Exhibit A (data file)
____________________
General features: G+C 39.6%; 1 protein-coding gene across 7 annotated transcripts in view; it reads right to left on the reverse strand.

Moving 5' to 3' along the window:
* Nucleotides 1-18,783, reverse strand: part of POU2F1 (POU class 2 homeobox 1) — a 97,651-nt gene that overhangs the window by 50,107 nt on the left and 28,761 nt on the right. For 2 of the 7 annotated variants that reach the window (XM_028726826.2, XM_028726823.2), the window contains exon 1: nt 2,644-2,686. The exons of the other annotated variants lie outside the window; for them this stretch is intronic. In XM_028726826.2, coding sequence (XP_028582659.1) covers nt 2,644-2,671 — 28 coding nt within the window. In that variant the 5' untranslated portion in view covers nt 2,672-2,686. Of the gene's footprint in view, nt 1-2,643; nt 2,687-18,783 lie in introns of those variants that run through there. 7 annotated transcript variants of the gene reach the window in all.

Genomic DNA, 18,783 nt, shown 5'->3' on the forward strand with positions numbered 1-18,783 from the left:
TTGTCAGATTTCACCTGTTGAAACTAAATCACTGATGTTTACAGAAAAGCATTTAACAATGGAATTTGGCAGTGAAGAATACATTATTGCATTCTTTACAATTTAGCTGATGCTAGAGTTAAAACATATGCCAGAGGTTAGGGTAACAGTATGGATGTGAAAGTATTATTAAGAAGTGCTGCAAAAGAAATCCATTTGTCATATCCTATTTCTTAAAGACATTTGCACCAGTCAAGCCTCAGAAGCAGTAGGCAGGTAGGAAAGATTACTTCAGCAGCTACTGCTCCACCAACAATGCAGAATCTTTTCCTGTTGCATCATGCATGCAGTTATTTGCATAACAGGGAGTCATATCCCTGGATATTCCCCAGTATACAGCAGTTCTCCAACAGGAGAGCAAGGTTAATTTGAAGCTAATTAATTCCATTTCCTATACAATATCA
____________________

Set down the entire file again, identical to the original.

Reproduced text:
General features: G+C 39.6%; 1 protein-coding gene across 7 annotated transcripts in view; it reads right to left on the reverse strand.

Moving 5' to 3' along the window:
* Nucleotides 1-18,783, reverse strand: part of POU2F1 (POU class 2 homeobox 1) — a 97,651-nt gene that overhangs the window by 50,107 nt on the left and 28,761 nt on the right. For 2 of the 7 annotated variants that reach the window (XM_028726826.2, XM_028726823.2), the window contains exon 1: nt 2,644-2,686. The exons of the other annotated variants lie outside the window; for them this stretch is intronic. In XM_028726826.2, coding sequence (XP_028582659.1) covers nt 2,644-2,671 — 28 coding nt within the window. In that variant the 5' untranslated portion in view covers nt 2,672-2,686. Of the gene's footprint in view, nt 1-2,643; nt 2,687-18,783 lie in introns of those variants that run through there. 7 annotated transcript variants of the gene reach the window in all.

Genomic DNA, 18,783 nt, shown 5'->3' on the forward strand with positions numbered 1-18,783 from the left:
TTGTCAGATTTCACCTGTTGAAACTAAATCACTGATGTTTACAGAAAAGCATTTAACAATGGAATTTGGCAGTGAAGAATACATTATTGCATTCTTTACAATTTAGCTGATGCTAGAGTTAAAACATATGCCAGAGGTTAGGGTAACAGTATGGATGTGAAAGTATTATTAAGAAGTGCTGCAAAAGAAATCCATTTGTCATATCCTATTTCTTAAAGACATTTGCACCAGTCAAGCCTCAGAAGCAGTAGGCAGGTAGGAAAGATTACTTCAGCAGCTACTGCTCCACCAACAATGCAGAATCTTTTCCTGTTGCATCATGCATGCAGTTATTTGCATAACAGGGAGTCATATCCCTGGATATTCCCCAGTATACAGCAGTTCTCCAACAGGAGAGCAAGGTTAATTTGAAGCTAATTAATTCCATTTCCTATACAATATCA